It’s a few days into Ramadhan and muslims around the world are fasting in adherence to this Islamic tenet. So is it the same for muslims in Malaysia? Well, here’s three things you need to know about the Ramadhan fasting month in Malaysia.
1.It’s not just about not eating and drinking.
When thinking about fasting, the first thing that comes to mind is going hungry (and thirsty) as a result of refraining from eating and drinking, for a time – in this case from dawn to sunset. While this is certainly true, it’s actually the most basic part of fasting and dare I say, the most minimal requirement.
What’s much harder to comply with are the non-physical aspects of fasting – refraining from behaviour, words and even thoughts which are against the teachings of Islam such as, lying and gossipping, amongst others, and disciplining oneself to avoid negative emotions such as anger, envy, pride, etc.
In this way, the month of Ramadhan serves as a training period for muslims, instilling discipline not only in diet and behavior but also spiritually – giving a taste of humility to those who have more and providing a sense of solidarity to those who have less. As such, it is an opportunity for muslims to reaffirm their beliefs, cultivate gratitude for what they have and fostering compassion for those who are less fortunate.
2. It’s Ramadhan for everyone, not just muslims.
What? I’m not muslim, does that mean I have to fast too? Nope, you certainly don’t. Malaysians are a multi-cultural and multi-religious lot living together in one not so big melting pot, so pretty much everyone’s involved when any one culture has a significant event (and yes, fasting for a whole month definitely counts as significant).
You may find that some government offices close an hour earlier, your favourite muslim restaurants open later than usual (closer to the time to break fast), your muslim friends don’t join you for lunch like they usually do and you’re tempted into joining them for ‘buka puasa’ (breaking of the fast) instead when sunset rolls around at one of the many buffets by Malaysian restaurants during the month.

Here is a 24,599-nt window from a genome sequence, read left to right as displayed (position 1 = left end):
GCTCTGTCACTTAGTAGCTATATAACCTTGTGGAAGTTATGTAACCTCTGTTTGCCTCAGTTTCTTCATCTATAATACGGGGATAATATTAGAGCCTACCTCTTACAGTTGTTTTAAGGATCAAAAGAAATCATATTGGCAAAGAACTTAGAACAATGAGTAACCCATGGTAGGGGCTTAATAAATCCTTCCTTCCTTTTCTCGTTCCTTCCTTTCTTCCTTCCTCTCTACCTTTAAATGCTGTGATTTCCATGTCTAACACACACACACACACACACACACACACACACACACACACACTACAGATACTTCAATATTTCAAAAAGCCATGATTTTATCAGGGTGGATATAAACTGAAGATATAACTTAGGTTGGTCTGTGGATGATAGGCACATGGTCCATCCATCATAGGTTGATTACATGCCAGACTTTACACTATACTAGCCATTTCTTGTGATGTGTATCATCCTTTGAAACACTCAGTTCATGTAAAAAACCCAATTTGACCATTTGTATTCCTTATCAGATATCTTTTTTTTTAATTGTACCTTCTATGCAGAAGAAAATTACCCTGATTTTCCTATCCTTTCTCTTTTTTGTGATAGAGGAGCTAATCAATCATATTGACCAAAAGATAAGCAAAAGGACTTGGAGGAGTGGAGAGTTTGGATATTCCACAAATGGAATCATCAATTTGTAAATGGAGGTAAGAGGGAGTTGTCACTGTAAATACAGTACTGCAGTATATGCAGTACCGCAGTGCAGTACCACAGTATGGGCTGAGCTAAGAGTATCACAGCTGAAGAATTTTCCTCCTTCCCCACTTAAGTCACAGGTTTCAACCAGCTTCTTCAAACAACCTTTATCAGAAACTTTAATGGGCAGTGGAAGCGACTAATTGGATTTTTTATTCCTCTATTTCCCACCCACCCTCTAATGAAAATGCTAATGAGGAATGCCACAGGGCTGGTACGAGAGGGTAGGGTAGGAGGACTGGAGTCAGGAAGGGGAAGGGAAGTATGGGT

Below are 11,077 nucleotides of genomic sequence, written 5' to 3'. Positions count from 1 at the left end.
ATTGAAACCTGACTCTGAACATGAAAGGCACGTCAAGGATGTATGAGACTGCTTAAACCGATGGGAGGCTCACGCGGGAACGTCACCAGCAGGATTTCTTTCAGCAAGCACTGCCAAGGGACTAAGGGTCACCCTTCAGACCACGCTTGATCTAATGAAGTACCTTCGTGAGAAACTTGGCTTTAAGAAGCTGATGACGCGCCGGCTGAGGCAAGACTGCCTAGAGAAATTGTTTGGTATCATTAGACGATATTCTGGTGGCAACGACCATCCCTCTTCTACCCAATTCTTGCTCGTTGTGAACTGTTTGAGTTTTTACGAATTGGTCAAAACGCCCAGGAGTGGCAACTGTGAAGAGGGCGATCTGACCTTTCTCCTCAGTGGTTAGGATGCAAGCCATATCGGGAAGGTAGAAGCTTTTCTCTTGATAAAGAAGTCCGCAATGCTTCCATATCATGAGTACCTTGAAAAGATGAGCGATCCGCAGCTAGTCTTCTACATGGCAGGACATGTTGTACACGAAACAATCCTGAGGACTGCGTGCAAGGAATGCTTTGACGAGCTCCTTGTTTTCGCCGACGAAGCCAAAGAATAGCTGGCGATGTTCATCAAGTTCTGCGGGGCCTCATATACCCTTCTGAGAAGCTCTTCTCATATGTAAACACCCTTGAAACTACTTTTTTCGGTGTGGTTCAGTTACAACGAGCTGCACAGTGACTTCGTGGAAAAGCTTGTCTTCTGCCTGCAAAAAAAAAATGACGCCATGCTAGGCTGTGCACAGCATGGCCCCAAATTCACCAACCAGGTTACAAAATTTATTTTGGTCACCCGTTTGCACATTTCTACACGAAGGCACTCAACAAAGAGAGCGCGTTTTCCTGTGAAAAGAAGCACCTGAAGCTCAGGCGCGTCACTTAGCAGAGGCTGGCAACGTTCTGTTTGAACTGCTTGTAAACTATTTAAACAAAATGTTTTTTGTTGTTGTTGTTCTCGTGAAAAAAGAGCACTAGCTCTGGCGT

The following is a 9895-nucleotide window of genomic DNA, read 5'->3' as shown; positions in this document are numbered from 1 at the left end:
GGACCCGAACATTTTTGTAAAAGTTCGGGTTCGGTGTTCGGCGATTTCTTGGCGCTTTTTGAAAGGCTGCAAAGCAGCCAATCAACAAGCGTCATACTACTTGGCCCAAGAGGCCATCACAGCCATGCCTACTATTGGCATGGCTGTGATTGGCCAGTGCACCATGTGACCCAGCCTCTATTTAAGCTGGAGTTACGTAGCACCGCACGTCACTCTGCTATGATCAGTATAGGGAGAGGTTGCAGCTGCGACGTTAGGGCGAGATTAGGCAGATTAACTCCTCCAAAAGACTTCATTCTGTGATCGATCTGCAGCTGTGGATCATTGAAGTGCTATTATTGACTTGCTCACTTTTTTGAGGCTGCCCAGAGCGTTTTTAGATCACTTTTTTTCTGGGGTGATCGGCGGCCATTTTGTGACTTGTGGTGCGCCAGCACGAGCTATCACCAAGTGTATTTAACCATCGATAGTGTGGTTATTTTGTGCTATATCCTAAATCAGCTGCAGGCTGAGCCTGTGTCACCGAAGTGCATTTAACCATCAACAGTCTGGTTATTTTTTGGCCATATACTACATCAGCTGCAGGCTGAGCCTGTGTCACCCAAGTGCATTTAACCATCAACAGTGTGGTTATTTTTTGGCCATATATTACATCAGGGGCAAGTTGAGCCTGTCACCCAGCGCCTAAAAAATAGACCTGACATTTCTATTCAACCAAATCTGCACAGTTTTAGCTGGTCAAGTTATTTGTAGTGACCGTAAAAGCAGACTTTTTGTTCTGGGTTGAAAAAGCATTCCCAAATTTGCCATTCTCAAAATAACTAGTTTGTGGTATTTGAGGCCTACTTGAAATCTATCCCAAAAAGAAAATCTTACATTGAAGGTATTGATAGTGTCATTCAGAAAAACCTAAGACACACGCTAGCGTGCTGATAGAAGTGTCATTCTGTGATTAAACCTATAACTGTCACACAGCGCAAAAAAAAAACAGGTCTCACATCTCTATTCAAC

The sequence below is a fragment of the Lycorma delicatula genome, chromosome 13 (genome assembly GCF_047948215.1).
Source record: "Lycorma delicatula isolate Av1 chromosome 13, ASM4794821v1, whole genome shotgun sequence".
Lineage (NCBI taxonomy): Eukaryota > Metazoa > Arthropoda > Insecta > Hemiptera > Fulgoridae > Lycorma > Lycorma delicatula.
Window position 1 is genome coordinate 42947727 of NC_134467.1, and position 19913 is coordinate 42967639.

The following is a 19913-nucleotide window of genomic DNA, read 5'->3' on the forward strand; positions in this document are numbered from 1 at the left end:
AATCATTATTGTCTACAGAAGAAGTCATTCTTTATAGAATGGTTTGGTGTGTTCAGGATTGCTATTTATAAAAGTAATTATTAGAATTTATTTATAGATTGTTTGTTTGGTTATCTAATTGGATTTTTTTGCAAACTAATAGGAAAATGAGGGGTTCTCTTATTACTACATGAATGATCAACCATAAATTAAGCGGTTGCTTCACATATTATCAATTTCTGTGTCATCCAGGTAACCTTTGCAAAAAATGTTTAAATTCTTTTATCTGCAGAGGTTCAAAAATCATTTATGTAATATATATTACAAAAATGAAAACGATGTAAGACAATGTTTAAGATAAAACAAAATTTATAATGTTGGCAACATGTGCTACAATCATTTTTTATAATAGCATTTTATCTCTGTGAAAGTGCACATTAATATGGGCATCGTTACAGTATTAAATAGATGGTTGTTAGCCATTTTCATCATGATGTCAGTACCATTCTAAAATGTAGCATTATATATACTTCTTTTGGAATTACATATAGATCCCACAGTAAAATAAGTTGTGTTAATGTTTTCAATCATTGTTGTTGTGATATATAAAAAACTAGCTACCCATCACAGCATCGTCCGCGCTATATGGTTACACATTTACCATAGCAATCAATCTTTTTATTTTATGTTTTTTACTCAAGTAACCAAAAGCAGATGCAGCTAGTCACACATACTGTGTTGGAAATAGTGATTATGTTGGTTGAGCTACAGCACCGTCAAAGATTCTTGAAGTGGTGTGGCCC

In addition, there’ll be heavy traffic in the evenings as people rush home to make it in time to break their fast with their loved ones. All in all, you’d definitely know it when Ramadhan arrives and enjoy the pros and cons together with your fasting friends.
3.Think you’ll lose weight? Err, think again.
Remember those buffets I mentioned earlier? Well, in addition to those, there’ll also be ‘pasar ramadhan’ in the afternoons in most areas which are basically food bazaars selling tasty food with mind-boggling (and stomach rumbling) variety, not to mention multi-colored drinks to tempt the senses.
Drinks anyone? Even the drinks are tempting at Pasar Ramadhan.
Little wonder that even those who are fasting find they may have gained weight instead of losing any after Ramadhan. No need to mention those who didn’t fast but enjoyed ‘breaking fast’ anyway, right?
If that’s not enough, once Ramadhan ends and the Eid celebrations begin, there’ll be many open houses to attend where you’ll be digging into food again so any weight loss from fasting can be easily negated by overindulging. A typical Malaysian practice by all cultures, be it Malay, Chinese, Indian and others, open houses are held during celebrations whereby friends, family, neighbors and colleagues are invited to homes to join in the celebrations.
So that was a little peek of Ramadhan in Malaysia. Wishing everyone a rewarding Ramadhan and a happy eid!